The Case for More Colorful HMI Graphics

Feb. 3, 2022
Despite the trend toward more grayscale HMIs, a number of users cite a preference for high-intensity HMI graphics to enhance human interaction.

Though increasing numbers of industrial operators and engineers note a preference for high-performance HMIs, i.e., HMI screens that are primarily gray scale and use color only to highlight assets or operations requiring immediate attention, many industrial HMI users still prefer high-intensity HMI graphics. Often, their intention is to add a touch of realism to the piping and instrumentation diagrams (P&IDs) and other graphical representations in control rooms.

Such realism also allows machine builders to encode some help for operators inside the HMIs. As the cost of system memory continues to fall, more HMI manufacturers are exploiting the economics to offer features such as video clip storage and playback. “Machine builders are quick to pick up on this feature to embed things like operator instructions or machine fault diagnostic videos,” says Clark Kromenaker, product manager at Omron Automation.

A touch of realism on faceplates, for example, can also enhance the safety of interacting with a machine. “The operator can adjust the HMI-displayed template of an array of smart sensors, just as if he had the control cabinet door open and was making adjustments to the physical device itself,” Kromenaker explains. “So, such a faceplate enables a more realistic virtual involvement with parts of the machine without some of the hazards that might be present if the control cabinet door was actually opened.” Such faceplates also exist for recipes and alarms.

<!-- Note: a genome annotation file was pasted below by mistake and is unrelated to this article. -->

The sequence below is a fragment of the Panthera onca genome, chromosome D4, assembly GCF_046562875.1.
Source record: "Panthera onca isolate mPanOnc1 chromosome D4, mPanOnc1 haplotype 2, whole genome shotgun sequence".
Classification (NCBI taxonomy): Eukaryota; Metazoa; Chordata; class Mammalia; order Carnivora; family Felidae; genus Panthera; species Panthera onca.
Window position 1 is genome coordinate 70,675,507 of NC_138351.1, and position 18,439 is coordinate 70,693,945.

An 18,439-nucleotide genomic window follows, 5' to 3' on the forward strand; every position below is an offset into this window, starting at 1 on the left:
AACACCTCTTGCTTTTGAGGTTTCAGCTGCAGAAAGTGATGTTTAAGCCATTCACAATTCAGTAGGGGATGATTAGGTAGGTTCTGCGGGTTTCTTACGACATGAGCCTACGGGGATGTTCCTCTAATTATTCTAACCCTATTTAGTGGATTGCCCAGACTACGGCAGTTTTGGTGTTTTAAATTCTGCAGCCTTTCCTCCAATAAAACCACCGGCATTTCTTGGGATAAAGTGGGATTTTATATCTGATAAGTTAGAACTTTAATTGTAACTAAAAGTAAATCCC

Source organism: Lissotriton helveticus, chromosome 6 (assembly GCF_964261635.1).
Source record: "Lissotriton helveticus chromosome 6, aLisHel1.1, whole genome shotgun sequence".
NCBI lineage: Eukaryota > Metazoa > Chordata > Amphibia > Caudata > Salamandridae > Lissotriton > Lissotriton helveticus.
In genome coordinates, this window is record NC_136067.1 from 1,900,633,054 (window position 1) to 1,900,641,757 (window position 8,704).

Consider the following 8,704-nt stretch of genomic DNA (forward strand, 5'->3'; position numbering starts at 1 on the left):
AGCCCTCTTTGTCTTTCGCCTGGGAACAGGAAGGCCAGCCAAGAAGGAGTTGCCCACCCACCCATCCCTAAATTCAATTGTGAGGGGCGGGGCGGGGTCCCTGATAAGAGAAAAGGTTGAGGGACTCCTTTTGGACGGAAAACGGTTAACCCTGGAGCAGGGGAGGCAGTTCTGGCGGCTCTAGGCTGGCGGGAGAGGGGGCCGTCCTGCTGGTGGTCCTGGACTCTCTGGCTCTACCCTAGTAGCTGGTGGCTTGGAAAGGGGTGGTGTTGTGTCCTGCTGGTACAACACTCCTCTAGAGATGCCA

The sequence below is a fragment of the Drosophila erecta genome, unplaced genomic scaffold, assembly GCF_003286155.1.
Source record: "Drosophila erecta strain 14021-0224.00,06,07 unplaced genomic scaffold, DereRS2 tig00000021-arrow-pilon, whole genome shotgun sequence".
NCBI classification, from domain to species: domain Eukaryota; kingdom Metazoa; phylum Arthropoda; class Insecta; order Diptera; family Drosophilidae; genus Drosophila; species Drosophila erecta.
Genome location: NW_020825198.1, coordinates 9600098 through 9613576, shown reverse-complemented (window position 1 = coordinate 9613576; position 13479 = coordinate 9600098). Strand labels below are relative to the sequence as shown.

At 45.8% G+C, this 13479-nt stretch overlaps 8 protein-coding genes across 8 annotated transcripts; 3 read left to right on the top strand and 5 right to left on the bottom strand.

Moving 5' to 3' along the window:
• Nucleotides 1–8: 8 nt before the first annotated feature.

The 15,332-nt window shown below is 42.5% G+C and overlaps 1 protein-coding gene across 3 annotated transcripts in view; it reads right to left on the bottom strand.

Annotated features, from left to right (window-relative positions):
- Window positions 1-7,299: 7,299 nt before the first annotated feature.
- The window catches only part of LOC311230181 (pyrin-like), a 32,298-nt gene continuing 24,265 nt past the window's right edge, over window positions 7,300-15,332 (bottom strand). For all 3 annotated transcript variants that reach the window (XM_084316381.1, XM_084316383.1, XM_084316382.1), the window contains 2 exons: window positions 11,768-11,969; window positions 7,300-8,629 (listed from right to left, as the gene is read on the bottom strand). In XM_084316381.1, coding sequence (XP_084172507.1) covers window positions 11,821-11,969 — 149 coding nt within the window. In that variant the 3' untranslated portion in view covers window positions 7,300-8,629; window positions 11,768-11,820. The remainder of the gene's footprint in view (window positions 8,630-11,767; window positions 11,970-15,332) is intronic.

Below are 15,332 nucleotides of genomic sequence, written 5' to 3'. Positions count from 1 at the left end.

Read more about the advantages of grayscale HMIs

In contrast to some operators' preference for colorful HMI graphics, others point to studies that link inappropriate HMI design to operator error and low productivity. Investigative bodies such as the U.S. Chemical Safety and Hazard Investigation Board, have identified HMIs as causal factors in the Texaco Pembroke, Esso Longford and BP Texas City explosions. And a study commissioned by the U.S. Navy found that users of simple, abstract graphics outperformed users of video game-style graphics by 70%—despite an overwhelming preference among the users for the video game look.

As technology continues to advance, it will continue to influence the look of HMIs. In fact, advances in graphics engines and object-oriented engineering are behind the whole minimalist movement. “The concept of situational awareness and ‘cool’ or gray-scale graphics aren’t new,” notes Roy Tanner, systems marketing manager at ABB. “In the ’90s, they weren’t available on HMIs for distributed control systems. Black was the background of choice because there was no other option.”

Despite the proven success of high-performance HMIs, consumer applications of graphics technology will likely continue to lead industrial applications and be a testing ground for industry. HMI developers are already trying to build on the experience that people have with their tablets and smartphones at home. “Beyond generating a comfort level among users, this (advanced graphics use in HMIs) can go a long way toward perfecting the user experience and shortening the learning curve for machine operators,” observes Eric Reiner, industrial PC market specialist at Beckhoff Automation.

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